Salicornia europaea , known as common glasswort or just glasswort, is a halophytic annual dicot which grows in various zones of intertidal salt marshes. The ashes of glasswort and saltwort plants and of kelp were long used as a source of soda ash (mainly sodium carbonate) for glassmaking and soapmaking. The introduction of the LeBlanc process for the industrial production of soda ash superseded the use of plant sources in the first half of the 19th century.
Salicornia europaea is edible, either cooked or raw. In the UK, it is one of several plants known as samphire (see also rock samphire); the term samphire is believed to be a corruption of the French name, herbe de Saint-Pierre, which means "St. Peter's herb".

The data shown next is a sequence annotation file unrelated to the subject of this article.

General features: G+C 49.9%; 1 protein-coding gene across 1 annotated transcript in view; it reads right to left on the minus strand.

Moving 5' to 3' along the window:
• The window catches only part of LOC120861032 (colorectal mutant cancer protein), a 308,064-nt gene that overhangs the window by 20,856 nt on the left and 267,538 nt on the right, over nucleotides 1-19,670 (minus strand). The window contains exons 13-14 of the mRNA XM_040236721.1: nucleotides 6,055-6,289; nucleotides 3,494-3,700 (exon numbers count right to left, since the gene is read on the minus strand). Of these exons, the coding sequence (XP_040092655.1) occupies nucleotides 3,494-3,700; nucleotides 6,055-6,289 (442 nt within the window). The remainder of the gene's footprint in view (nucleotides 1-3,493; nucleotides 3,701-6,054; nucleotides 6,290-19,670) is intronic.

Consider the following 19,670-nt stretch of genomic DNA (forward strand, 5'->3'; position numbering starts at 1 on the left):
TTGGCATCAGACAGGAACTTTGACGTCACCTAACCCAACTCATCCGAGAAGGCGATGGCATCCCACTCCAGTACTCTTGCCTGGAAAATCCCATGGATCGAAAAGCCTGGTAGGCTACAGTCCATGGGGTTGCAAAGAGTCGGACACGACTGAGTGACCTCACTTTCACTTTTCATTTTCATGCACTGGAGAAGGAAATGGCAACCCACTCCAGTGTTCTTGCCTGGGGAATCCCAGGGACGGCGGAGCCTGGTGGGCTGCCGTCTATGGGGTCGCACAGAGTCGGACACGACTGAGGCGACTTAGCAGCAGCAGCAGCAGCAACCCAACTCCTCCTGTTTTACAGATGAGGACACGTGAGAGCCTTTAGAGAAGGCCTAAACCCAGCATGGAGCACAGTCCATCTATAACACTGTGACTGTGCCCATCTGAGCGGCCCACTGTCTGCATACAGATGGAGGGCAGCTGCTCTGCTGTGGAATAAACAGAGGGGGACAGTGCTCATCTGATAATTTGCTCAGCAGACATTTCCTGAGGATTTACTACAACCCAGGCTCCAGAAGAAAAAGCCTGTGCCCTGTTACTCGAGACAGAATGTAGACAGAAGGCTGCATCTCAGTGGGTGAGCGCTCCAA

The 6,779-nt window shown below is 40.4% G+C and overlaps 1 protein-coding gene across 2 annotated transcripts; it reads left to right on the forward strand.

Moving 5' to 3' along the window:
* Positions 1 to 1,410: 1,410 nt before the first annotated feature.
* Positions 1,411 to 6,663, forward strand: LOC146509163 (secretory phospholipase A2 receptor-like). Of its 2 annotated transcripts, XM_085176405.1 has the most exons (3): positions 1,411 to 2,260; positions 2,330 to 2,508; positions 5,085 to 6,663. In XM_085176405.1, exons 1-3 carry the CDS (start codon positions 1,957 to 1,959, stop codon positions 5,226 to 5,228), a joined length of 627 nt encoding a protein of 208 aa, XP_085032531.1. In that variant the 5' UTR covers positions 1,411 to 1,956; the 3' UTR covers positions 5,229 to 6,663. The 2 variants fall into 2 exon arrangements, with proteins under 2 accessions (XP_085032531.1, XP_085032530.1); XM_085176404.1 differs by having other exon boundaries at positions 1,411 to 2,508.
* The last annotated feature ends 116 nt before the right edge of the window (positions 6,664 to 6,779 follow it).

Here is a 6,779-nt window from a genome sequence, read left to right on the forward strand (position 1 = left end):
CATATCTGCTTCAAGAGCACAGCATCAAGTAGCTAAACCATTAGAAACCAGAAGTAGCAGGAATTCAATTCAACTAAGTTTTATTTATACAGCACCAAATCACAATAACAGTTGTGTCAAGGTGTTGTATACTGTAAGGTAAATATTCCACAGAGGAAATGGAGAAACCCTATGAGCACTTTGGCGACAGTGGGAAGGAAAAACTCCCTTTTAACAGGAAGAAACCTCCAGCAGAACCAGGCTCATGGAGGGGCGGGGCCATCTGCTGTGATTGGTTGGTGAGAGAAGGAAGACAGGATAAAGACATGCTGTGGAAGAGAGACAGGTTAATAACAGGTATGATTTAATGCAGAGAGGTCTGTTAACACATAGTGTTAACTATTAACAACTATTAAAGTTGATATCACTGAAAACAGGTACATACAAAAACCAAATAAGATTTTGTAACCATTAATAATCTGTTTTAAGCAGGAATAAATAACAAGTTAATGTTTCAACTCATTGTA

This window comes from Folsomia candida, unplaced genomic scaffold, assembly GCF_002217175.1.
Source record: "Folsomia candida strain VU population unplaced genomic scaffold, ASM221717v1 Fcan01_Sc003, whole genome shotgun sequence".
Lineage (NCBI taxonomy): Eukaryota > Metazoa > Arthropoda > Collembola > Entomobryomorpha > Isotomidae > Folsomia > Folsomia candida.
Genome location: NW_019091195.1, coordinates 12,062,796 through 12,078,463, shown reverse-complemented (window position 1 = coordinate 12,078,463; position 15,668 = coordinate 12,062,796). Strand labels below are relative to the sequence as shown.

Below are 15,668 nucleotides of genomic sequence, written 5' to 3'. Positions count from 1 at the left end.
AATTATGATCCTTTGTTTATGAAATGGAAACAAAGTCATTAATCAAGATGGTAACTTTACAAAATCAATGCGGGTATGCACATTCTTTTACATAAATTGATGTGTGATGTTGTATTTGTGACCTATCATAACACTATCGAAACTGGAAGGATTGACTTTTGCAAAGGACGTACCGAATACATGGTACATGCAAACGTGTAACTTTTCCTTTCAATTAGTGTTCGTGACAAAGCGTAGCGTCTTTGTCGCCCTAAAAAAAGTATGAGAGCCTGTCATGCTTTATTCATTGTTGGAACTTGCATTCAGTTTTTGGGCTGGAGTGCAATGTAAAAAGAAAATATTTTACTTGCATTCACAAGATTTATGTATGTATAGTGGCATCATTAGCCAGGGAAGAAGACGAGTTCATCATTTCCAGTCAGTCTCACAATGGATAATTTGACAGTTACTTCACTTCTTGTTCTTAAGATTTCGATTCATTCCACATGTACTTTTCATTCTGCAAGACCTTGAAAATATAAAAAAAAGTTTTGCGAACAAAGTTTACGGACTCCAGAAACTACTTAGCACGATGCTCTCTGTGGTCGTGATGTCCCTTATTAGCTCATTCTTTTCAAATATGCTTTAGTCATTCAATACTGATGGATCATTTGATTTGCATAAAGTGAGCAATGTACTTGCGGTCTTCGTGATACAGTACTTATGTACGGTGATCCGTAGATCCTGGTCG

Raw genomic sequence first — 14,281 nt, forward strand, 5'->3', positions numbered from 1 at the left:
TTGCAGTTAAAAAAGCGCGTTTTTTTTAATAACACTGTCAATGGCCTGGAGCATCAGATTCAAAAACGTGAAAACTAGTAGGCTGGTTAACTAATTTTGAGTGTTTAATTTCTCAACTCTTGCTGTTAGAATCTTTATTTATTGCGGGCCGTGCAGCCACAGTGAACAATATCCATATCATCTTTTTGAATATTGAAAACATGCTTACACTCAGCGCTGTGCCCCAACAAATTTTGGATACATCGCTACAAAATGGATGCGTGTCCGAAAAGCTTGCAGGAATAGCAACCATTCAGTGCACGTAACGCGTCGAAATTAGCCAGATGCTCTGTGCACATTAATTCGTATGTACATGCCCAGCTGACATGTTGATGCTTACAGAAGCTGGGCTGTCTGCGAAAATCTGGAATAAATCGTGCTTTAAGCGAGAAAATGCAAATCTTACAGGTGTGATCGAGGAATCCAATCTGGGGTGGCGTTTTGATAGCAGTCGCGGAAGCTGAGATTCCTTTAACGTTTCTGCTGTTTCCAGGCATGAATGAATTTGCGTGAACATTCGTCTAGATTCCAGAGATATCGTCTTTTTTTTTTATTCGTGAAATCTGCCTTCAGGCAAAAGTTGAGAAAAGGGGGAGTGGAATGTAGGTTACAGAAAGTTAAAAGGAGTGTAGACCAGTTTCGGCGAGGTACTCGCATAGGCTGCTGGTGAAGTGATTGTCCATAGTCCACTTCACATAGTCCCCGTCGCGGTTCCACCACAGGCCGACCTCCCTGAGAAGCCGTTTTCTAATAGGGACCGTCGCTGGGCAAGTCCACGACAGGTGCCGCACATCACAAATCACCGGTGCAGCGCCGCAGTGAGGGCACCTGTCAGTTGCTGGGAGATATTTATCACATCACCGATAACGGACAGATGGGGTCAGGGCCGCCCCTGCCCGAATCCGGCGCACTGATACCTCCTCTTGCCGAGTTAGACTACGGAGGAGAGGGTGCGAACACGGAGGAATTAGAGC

Samphire is usually cooked, either steamed or microwaved, and then coated in butter or olive oil. Due to its high salt content, it must be cooked without any salt added, in plenty of water. It has a hard, stringy core, and after cooking, the edible flesh is pulled off from the core. This flesh, after cooking, resembles seaweed in colour, and the flavour and texture are like young spinach stems or asparagus. Samphire is often used as a suitably maritime accompaniment to fish or seafood.